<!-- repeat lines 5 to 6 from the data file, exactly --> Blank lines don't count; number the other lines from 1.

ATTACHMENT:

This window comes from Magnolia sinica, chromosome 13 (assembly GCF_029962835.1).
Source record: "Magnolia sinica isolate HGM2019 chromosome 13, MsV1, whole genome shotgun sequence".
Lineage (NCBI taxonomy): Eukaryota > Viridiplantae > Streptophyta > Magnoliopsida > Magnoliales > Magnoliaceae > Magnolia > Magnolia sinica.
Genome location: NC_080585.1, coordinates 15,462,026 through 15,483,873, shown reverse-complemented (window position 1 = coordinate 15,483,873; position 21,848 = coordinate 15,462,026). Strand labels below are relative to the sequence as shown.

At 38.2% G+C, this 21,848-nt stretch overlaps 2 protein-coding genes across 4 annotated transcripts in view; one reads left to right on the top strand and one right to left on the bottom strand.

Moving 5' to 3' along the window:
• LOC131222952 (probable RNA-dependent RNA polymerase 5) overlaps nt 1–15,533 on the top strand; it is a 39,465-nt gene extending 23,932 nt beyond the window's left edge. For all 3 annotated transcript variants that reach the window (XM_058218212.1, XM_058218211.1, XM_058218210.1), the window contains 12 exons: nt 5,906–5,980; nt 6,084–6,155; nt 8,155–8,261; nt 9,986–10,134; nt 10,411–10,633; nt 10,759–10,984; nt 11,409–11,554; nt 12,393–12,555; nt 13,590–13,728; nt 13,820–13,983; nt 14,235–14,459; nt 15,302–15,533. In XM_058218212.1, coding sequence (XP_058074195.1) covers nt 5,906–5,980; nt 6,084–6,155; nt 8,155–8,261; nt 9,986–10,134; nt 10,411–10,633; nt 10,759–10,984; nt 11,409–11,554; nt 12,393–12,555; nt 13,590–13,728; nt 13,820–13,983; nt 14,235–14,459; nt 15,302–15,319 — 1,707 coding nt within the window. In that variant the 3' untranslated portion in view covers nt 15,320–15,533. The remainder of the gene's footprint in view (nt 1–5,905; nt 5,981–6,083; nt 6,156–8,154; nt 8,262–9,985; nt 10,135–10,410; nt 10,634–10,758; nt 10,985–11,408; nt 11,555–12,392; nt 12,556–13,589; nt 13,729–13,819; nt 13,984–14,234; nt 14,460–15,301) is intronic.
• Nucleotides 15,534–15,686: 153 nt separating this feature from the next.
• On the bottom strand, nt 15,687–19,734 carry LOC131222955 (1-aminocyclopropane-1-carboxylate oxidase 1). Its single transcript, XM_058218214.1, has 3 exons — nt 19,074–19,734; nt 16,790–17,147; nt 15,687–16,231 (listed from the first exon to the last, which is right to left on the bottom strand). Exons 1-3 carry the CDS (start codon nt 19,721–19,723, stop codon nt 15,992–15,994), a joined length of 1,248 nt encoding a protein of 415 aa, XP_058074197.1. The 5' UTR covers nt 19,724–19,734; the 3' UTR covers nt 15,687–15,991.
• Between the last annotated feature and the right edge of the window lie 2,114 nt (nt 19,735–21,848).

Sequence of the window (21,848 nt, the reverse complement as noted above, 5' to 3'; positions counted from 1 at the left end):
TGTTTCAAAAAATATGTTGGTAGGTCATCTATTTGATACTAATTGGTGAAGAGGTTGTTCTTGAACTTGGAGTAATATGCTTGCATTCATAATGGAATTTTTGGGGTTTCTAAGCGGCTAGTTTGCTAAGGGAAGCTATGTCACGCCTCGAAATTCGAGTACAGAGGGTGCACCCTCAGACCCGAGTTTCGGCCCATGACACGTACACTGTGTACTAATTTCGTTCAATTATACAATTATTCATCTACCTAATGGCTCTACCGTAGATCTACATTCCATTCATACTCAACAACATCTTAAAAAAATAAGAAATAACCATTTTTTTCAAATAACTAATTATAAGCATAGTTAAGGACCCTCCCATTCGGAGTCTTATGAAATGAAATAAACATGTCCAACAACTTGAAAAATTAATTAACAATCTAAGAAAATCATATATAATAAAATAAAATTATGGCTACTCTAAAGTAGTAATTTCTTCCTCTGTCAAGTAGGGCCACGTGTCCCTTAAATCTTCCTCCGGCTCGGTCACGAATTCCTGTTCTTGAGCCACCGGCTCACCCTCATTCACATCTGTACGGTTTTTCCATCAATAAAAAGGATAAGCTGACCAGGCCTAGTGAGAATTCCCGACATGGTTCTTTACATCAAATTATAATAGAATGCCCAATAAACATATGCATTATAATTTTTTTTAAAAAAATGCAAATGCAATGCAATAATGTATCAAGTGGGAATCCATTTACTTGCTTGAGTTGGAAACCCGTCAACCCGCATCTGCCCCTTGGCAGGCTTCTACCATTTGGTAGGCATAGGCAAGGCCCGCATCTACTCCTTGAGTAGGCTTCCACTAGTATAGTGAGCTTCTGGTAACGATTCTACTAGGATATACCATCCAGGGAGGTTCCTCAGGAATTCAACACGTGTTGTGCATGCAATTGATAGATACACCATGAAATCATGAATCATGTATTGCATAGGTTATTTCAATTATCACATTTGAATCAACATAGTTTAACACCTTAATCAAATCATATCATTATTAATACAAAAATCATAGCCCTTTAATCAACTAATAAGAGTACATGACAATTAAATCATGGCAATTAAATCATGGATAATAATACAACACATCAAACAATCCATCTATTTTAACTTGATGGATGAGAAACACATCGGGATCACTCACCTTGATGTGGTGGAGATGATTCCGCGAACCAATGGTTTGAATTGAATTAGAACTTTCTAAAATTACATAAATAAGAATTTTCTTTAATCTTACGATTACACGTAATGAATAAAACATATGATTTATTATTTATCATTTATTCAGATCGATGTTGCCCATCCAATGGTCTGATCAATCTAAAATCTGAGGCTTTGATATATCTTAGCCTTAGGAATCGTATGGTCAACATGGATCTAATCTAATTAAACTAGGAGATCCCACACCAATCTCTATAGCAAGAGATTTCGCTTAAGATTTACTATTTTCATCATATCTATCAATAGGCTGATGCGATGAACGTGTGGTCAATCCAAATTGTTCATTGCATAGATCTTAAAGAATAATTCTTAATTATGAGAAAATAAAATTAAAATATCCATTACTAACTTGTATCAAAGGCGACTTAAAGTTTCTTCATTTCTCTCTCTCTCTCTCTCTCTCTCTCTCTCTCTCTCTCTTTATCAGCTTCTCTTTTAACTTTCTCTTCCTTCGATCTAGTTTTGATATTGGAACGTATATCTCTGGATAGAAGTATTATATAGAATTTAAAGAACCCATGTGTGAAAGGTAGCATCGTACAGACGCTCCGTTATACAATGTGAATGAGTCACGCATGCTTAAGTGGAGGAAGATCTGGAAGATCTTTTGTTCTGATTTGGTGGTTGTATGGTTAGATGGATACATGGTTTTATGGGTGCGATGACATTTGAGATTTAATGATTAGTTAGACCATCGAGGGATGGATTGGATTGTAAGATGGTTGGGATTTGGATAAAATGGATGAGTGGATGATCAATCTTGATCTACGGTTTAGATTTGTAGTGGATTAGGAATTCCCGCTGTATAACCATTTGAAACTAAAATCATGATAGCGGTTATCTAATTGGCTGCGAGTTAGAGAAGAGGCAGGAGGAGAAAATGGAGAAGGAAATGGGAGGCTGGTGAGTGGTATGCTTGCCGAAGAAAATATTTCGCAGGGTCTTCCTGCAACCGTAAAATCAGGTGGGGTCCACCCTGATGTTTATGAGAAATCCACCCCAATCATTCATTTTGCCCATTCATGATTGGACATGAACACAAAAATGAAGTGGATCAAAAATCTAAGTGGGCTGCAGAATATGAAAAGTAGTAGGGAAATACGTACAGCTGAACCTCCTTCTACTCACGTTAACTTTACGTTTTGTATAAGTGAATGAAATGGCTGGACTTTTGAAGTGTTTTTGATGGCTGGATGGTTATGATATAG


At 38.2% G+C, this 21,848-nt stretch overlaps 2 protein-coding genes across 4 annotated transcripts in view; one reads left to right on the top strand and one right to left on the bottom strand.

Moving 5' to 3' along the window: